Saturday, April 3, 2010

Big Brother

For those of you who aren't watching world events, you might not realize that massive protests are going on here in Bangkok--by the party called the Red Shirts, who want the Prime Minister ousted. They're Buddhist, though, so the protests are relatively peaceful. Disruptive--because they block traffic--but peaceful. At least so far.

On Friday while I was having lunch with my brother Randall at the embassy, the leaders of the Red Shirts (along with an estimated 3000 followers) came to the embassy and handed an official letter to the representatives of the U.S. government. I was there and got to see it all. (One of the leaders even shook my hand as she left. I think she thought I was much more important than I am.) As you can see in the photo, my brother took me by the hand, made me stand in front of the guards and protesters--all chanting in Thai their political slogans--and took my picture.

Because he is my Big Brother, I did it.

You shouldn't be surprised that I'd do something Randall tells me to do, even though my inclination is NOT to tick off the thousands of people who might think I'm mocking them and their beliefs. Randall has always gotten me to do things my better sense said not to. It's his gift.

Way back when I was four years old and had so many chicken pox on me that I looked hideous, he talked me into playing the monster in a neighborhood play he was putting on while my mother left me in his care. I hunched under a card table and growled. While it probably wasn't good for my fever, it was a worthy performance, I'm sure. The reviews were good.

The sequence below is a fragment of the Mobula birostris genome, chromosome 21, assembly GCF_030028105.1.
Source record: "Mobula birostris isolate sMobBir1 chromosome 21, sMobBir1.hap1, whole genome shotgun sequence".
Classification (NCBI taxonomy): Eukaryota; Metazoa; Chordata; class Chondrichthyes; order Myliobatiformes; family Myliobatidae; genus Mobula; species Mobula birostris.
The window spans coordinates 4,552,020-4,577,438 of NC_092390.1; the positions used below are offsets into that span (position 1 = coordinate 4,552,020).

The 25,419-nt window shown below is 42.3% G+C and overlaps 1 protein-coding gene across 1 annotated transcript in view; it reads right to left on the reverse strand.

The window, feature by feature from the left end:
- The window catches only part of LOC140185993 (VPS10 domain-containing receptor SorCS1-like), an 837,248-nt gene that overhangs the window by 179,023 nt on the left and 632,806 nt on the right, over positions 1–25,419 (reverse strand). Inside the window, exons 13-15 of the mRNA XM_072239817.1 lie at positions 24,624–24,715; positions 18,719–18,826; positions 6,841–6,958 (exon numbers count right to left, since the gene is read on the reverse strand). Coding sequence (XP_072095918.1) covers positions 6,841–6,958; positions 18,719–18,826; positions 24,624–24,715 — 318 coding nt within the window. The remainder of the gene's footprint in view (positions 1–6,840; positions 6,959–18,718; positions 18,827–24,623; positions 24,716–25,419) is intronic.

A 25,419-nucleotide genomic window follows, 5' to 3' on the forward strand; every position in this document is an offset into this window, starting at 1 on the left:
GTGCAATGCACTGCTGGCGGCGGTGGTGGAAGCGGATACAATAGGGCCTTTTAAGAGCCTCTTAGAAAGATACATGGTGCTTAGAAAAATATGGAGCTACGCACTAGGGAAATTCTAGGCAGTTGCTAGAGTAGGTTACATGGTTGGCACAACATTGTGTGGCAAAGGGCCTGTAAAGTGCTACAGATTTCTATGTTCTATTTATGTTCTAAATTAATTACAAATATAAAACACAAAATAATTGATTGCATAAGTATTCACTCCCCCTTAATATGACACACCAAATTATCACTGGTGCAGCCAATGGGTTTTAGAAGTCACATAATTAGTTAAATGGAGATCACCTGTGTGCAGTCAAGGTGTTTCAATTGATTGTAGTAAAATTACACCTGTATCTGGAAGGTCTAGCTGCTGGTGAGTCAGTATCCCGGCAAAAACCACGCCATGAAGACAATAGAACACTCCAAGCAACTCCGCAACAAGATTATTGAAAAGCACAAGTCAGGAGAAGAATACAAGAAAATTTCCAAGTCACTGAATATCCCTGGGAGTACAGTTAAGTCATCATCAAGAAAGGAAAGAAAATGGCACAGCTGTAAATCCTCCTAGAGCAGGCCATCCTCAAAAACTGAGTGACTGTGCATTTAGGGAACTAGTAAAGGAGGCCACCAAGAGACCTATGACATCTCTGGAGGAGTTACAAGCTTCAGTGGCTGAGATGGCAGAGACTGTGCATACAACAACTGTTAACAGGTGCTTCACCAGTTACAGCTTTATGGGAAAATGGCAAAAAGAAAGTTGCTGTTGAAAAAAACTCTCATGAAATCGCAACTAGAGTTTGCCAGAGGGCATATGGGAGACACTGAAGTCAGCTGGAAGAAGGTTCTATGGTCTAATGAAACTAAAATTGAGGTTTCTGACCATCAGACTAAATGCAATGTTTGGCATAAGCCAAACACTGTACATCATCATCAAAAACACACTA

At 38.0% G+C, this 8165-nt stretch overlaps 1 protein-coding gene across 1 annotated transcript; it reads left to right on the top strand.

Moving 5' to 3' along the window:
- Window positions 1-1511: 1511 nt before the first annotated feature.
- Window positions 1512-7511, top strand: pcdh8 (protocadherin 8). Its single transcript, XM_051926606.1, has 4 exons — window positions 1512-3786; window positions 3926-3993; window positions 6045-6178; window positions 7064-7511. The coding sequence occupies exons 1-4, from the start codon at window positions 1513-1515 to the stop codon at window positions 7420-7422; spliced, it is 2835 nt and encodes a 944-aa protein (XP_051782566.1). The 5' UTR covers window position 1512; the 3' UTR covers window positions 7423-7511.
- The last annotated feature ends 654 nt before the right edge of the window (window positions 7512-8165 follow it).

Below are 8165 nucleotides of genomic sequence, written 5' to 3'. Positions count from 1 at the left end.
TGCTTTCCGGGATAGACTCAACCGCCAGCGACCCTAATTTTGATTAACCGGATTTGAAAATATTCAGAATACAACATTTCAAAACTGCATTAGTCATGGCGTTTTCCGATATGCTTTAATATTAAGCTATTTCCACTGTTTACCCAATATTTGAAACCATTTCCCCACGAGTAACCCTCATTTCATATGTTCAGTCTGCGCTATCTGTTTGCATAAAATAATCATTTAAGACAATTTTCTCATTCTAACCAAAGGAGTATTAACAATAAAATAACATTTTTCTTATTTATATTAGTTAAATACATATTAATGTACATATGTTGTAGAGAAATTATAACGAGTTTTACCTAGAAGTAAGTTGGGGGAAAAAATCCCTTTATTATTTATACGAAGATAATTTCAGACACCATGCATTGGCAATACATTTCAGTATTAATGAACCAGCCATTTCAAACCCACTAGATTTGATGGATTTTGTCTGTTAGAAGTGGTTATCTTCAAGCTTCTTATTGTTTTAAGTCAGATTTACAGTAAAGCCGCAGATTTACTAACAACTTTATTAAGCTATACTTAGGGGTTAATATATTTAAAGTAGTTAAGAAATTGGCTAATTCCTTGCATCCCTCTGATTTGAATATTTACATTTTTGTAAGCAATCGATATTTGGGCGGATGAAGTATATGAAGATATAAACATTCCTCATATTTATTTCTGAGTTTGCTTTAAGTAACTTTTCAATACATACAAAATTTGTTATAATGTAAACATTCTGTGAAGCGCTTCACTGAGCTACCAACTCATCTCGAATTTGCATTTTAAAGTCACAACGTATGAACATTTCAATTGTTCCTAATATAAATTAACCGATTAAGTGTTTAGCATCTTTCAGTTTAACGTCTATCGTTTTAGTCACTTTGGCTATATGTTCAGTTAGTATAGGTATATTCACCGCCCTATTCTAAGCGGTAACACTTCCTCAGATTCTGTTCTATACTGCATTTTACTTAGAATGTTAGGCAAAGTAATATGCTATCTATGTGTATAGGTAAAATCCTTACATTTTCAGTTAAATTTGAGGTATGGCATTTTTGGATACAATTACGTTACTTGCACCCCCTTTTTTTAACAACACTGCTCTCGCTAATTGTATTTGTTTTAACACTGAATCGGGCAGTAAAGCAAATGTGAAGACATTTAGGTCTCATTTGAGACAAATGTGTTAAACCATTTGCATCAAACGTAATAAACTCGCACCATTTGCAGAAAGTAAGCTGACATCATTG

I also remember holding up one end of a pole (who had the other?) in the blazing heat while he practiced high jumping over it. I once offered my Barbie doll for a firecracker experiments. She ended up scorched.

He refuses to let me be too "girly" and slack off. Once on the island of Dominica, we hiked what I consider the World's Hardest 9-hour Hike--through the Valley of Desolation to the Boiling Lake (no joke). After five or six hours, I refused to go any farther, threw myself spread eagle on a flat rock, and began crying--praying for a rogue helicopter to snatch me up into the sky. He didn't pamper me. As a matter of fact, he walked about 20 yards away and took my picture. Pitiful me--but after some water and food, he did convince me to finish the hike. Otherwise, my bones would still be there.

In short, it's hard to say no to my charismatic older brother. But to be fair, he also convinced me to get certified in scuba diving--a skill that has opened up whole new worlds for me and has given me so much peace in that space where the only sound I hear is bubbles. He's taken me to places on this Earth that I would never have gone without his protection and encouragement--Karachi, Pakistan, for one. It's a place I'm glad I saw but am even more glad I don't have to go back.

Once he even took me to the house where Edgar Allan Poe grew up, a neighborhood that is now probably one of the worst in Baltimore. (I swear people were smoking crack on the front steps of the house and selling babies near the gutter.) But I felt completely safe being there because my Big Brother was watching out for me.

Without him, I'd be less than I am. So if I have to pose in front of a few rioters once in a while, it's worth it. I know he's always got my back.

1 comment:

  1. Yes, be content with your brother, otherwise you probably wouldn't be THE Babara we love..... also I had to go to Pakistan - Khyber Pass - Afghanistan... but by car, what means car, it was a 2CV.... about 40 years ago ....
    Willy was MY "brother" ... Cornelia